New research from Baylor University shows that the nature of our attachment to God and the way we imagine God directly relates to the psychological & health benefits a person tends to get from prayer.
Those who prayed to a loving and supportive God whom they thought would be there to comfort and protect them in times of need were less likely to show symptoms of anxiety-related disorders — symptoms such as irrational worry, fear, self-consciousness, dread in social situations, and obsessive-compulsive behavior — than those who prayed but did not expect God to comfort or protect them. The study is published in the journal, Sociology of Religion.
“While previous research has shown that people who have a secure attachment to God are more satisfied with life and less depressed and lonely, little attention has been paid to psychiatric symptoms,” said researcher Matt Bradshaw, Ph.D.
“For many individuals, God is a major source of comfort and strength that makes the world seem less threatening and dangerous. Through prayer, individuals seek to develop an intimate relationship with God,” Bradshaw said.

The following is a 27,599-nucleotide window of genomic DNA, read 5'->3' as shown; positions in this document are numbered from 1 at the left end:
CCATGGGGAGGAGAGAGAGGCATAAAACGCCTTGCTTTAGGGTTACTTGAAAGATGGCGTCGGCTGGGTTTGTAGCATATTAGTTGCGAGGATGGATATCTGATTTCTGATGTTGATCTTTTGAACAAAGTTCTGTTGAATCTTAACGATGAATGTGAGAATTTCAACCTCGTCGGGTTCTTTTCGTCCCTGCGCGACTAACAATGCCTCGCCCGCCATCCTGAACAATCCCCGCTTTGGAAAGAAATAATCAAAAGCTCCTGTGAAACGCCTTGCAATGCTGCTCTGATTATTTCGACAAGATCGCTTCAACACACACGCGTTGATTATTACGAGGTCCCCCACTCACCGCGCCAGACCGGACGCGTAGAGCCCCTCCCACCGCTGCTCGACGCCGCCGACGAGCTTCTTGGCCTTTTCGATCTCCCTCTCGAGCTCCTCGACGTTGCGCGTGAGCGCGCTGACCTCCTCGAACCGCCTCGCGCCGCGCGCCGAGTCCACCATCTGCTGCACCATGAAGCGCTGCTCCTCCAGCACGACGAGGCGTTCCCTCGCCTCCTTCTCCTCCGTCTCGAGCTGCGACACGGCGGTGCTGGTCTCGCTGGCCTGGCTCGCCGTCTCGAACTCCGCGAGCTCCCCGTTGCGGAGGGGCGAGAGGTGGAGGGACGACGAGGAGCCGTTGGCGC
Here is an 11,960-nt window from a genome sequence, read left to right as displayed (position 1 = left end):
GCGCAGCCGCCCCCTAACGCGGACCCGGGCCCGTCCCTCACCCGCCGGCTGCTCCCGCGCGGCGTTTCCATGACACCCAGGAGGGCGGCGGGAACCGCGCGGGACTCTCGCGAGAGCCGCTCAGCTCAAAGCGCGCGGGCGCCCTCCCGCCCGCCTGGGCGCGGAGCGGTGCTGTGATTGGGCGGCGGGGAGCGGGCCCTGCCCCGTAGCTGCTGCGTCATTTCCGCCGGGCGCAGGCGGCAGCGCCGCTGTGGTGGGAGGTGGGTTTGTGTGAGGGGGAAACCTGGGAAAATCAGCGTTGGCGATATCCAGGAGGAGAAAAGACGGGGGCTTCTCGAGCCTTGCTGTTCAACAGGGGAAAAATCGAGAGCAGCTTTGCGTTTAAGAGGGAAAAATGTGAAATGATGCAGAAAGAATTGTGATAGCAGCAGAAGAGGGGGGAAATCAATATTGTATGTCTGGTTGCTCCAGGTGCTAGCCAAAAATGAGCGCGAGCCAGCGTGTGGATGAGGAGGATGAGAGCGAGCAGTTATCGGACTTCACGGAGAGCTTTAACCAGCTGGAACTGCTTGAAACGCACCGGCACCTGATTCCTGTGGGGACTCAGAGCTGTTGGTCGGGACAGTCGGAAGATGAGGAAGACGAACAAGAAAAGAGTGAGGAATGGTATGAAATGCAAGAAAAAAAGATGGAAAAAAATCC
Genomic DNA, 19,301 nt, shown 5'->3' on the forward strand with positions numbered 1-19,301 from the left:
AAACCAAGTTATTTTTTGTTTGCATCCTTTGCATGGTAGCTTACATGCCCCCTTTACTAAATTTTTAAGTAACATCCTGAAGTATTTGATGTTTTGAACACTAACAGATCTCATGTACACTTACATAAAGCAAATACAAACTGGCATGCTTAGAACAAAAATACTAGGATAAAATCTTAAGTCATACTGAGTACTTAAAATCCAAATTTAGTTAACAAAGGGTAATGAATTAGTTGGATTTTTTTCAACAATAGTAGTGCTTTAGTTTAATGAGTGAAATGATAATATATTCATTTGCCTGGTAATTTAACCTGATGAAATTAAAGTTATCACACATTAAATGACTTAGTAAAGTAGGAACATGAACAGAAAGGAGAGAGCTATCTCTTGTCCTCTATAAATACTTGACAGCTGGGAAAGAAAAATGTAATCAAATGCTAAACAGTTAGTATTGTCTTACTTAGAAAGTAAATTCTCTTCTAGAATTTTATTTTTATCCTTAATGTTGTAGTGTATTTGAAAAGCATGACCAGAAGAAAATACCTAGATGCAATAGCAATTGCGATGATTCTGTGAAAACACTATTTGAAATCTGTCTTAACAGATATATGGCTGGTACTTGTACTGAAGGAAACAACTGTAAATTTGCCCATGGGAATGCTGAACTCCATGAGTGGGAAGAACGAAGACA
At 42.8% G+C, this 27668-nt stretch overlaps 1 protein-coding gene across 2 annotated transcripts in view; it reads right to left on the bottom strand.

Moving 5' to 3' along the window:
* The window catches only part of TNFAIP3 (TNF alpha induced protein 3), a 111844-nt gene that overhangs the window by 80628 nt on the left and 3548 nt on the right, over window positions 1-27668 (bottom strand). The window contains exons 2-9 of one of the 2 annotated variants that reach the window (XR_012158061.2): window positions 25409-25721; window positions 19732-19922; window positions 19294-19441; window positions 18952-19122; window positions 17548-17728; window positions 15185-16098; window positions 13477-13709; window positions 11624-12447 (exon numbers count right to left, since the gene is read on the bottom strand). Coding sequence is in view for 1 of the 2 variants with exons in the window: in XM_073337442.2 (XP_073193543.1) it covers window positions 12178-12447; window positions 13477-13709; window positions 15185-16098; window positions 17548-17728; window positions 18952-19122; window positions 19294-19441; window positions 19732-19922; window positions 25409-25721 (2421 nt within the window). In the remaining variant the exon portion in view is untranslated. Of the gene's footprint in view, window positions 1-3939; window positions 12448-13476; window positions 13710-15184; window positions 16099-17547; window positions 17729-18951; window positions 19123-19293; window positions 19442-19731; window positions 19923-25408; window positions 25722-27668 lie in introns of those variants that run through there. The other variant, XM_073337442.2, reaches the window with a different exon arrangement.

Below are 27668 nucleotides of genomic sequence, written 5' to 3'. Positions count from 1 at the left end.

“Those who achieve this goal, and believe that God will be there to protect and support them during times of need, develop a secure attachment to God.”
In this context, prayer appears to confer emotional comfort, which results in fewer symptoms of anxiety-related disorders.
“Other people, however, form avoidant or insecure attachments to God — meaning that they do not necessarily believe God will be there when they need Him,” he said.
“For these individuals, prayer may feel like an unsuccessful attempt to cultivate and maintain an intimate relationship with God. Rejected, unanswered, or otherwise unsuccessful experiences of prayer may be disturbing and debilitating — and may therefore lead to more frequent and severe symptoms of anxiety-related disorders.”
For the study, researchers analyzed data from 1,714 of the individuals who participated in the 2010 Baylor Religion Survey. The study focused on general anxiety, social anxiety, obsession, and compulsion…. The Baylor study findings are consistent with a growing body of research indicating that a person’s perceived relationship with God can play an important role in shaping mental health. READ MORE
To better understand this study, I’d recommend checking out this post on the impact of your attachment style on your faith style/spiritual life. It matters more than you might think!
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